Ofcom on parental controls: Tablets “device of choice” for kids
Following a request from the Department of Culture, Media and Sport (DCMS) and government requests to UK ISPs with regards to the implementation of network-level filters, Ofcom has produced the first of three reports on internet security measures to aid parental protection for children using the internet.
The DCMS has requested the reports on parental controls be focused on the take up, knowledge and confidence of parents using them.
According to Ofcom, the use of tablets to access the internet has trebled in the last 12 months and is now the “device of choice” of most 8-11 year olds, with audiovisual content and games the most accessed.
With regards to higher age groups, many children aged 12-15 own a smartphone and use it to interact with their peers.
Both types of access present risks. Whilst most parents believe their children use the internet safely – and trust them to do so – many parents also report having worries about cyberbullying and downloading viruses.
One in five worry about who their child may be in contact with.
When talking isn’t enough
Although many parents believe that speaking to their child about online activity will help to keep them safe online, there are also a range of technical tools and security measures available to parents with concerns.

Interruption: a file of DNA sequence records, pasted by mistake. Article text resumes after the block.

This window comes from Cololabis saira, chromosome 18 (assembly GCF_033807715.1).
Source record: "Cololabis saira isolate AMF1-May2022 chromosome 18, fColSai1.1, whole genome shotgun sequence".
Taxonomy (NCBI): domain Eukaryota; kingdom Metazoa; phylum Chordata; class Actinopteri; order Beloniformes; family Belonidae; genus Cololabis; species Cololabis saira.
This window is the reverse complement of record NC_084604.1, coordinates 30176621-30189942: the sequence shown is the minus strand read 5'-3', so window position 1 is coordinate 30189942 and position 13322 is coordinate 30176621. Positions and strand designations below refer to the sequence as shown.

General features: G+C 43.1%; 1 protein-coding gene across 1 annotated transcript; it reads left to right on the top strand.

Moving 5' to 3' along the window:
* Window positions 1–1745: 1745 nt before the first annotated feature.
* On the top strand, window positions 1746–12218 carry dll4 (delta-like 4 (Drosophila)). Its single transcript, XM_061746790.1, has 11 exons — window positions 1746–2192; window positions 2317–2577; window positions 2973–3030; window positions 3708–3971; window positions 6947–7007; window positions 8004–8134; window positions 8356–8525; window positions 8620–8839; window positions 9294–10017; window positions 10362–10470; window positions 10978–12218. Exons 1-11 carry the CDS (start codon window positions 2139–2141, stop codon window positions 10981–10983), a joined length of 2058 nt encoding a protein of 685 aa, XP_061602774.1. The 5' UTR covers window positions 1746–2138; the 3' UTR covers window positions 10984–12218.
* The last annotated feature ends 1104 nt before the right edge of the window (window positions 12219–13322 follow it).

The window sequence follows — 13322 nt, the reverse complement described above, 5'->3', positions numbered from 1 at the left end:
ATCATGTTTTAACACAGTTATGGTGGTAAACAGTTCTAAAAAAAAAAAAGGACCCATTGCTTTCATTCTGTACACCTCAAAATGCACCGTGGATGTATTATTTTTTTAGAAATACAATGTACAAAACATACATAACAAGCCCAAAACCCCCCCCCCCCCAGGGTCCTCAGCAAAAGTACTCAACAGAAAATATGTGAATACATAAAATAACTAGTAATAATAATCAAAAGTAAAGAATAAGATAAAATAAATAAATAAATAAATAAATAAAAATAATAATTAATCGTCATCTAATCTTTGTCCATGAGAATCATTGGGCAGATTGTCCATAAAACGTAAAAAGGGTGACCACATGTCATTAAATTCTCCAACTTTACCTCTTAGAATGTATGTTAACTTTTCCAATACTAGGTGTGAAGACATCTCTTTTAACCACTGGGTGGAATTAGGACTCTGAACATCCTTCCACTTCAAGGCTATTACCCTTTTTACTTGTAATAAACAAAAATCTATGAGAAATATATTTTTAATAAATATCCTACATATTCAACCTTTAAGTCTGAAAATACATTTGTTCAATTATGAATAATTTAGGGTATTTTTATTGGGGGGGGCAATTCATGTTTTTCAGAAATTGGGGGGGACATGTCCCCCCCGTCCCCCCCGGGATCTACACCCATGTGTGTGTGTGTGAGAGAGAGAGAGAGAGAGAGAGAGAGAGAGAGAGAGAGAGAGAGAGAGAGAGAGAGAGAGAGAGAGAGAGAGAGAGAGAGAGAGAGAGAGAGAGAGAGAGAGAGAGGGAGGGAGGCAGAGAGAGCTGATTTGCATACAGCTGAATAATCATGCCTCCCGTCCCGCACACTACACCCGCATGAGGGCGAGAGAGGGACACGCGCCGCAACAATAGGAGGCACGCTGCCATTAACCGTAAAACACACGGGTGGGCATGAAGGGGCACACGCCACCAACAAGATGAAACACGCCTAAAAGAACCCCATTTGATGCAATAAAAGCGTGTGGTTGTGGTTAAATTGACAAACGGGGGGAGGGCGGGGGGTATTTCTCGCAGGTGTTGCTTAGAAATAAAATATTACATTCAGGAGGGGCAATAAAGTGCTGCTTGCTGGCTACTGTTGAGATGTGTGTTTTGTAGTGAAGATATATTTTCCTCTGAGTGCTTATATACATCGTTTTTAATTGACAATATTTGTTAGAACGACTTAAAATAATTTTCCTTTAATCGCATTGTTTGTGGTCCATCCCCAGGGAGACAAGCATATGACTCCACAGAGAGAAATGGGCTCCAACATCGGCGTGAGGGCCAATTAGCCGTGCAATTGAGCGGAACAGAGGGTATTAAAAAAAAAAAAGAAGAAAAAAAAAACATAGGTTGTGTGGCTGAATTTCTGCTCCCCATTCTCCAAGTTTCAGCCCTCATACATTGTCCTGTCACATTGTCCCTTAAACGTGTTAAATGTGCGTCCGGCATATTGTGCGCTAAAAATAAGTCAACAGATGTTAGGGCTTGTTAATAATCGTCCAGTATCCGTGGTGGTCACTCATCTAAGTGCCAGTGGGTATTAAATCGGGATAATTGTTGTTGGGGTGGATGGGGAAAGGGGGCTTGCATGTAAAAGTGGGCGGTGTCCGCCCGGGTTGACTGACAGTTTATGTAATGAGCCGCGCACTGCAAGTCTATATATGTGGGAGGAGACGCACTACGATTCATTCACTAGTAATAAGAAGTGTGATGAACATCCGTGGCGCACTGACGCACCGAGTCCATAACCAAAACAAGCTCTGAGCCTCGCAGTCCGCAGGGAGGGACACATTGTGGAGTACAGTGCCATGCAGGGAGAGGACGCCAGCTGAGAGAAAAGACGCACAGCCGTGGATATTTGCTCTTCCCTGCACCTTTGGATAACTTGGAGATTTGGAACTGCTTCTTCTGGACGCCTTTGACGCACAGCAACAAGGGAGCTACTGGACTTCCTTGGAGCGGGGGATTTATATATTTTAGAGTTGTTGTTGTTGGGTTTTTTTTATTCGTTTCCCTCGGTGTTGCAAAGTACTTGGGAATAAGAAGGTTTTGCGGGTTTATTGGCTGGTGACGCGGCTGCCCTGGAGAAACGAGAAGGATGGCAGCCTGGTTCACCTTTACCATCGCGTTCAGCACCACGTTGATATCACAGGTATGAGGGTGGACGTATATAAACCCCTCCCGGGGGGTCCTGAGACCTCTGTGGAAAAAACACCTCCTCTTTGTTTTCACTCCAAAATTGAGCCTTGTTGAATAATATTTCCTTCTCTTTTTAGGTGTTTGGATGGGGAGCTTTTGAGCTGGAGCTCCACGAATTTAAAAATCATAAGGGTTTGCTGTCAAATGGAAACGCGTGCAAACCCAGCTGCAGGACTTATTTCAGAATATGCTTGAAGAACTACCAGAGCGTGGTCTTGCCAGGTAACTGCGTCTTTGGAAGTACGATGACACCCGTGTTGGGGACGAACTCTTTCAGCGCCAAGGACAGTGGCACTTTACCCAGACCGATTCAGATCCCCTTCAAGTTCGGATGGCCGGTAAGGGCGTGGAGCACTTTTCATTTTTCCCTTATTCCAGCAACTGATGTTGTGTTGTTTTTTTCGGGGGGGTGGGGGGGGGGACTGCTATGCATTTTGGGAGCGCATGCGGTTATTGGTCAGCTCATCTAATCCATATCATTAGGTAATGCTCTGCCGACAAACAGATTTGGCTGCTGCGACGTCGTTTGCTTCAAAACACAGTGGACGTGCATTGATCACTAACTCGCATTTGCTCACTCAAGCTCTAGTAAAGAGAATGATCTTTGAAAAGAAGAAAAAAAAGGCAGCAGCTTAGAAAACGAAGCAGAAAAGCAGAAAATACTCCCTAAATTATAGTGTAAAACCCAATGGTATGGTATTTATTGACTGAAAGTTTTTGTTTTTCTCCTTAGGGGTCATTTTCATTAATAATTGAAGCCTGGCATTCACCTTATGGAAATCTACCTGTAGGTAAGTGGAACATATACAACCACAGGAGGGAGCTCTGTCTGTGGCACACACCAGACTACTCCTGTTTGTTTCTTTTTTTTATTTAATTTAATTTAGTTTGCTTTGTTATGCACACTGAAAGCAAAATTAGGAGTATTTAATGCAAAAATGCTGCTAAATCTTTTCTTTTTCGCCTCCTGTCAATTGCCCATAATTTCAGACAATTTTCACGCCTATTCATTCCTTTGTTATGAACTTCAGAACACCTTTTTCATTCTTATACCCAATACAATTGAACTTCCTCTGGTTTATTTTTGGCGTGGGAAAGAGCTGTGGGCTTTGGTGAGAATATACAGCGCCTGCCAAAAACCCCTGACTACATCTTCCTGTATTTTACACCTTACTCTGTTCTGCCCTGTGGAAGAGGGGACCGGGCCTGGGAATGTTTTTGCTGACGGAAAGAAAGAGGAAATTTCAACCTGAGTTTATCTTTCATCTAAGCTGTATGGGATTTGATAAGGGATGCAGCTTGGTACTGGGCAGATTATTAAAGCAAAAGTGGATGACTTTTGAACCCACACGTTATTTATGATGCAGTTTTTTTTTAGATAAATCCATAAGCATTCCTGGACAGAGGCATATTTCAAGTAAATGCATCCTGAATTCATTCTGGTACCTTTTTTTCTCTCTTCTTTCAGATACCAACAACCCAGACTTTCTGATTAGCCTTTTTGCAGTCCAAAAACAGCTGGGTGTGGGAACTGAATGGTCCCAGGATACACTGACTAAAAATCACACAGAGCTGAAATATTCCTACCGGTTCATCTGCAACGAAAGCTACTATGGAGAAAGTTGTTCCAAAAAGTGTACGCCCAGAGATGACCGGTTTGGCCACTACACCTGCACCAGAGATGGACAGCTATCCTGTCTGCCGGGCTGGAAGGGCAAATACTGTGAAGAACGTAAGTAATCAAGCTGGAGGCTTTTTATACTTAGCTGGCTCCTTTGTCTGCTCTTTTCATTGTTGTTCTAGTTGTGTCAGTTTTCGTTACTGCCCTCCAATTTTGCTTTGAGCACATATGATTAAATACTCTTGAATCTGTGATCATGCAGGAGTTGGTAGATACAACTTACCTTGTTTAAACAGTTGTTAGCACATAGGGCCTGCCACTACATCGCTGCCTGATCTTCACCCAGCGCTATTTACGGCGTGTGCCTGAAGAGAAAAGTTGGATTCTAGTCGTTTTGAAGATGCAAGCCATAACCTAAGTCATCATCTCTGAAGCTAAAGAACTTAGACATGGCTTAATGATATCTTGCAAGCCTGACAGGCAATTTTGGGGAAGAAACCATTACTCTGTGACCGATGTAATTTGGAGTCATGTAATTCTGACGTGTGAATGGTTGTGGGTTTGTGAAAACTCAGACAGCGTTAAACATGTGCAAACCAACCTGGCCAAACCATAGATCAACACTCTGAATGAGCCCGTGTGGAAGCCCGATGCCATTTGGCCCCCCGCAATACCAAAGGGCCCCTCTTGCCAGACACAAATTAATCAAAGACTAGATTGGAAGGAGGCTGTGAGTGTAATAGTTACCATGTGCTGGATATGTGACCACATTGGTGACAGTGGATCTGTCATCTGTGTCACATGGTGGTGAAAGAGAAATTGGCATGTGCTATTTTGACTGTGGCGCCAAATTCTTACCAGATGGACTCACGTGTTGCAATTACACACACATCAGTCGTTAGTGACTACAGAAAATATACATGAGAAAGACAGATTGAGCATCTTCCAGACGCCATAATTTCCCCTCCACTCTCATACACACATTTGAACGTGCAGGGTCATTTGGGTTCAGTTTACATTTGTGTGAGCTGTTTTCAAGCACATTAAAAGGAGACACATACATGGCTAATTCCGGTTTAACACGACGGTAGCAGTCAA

Over 40 percent of parents with children aged 5-15 have parental controls such as safe-search settings, internet time-limiting software, which limits the amount of time a child can spend online, and safety modes on websites such as YouTube.
A third of children watch television content on the internet, and some parents report using a pin or password to limit access to services with guidance levels.
Of those parents who have not taken up any of the above strategies, the main reason behind this appears to be the level of trust or supervision they have with their children.
However, some parents still have a lack of knowledge of how to efficiently use the tools available to them in order to apply parental controls.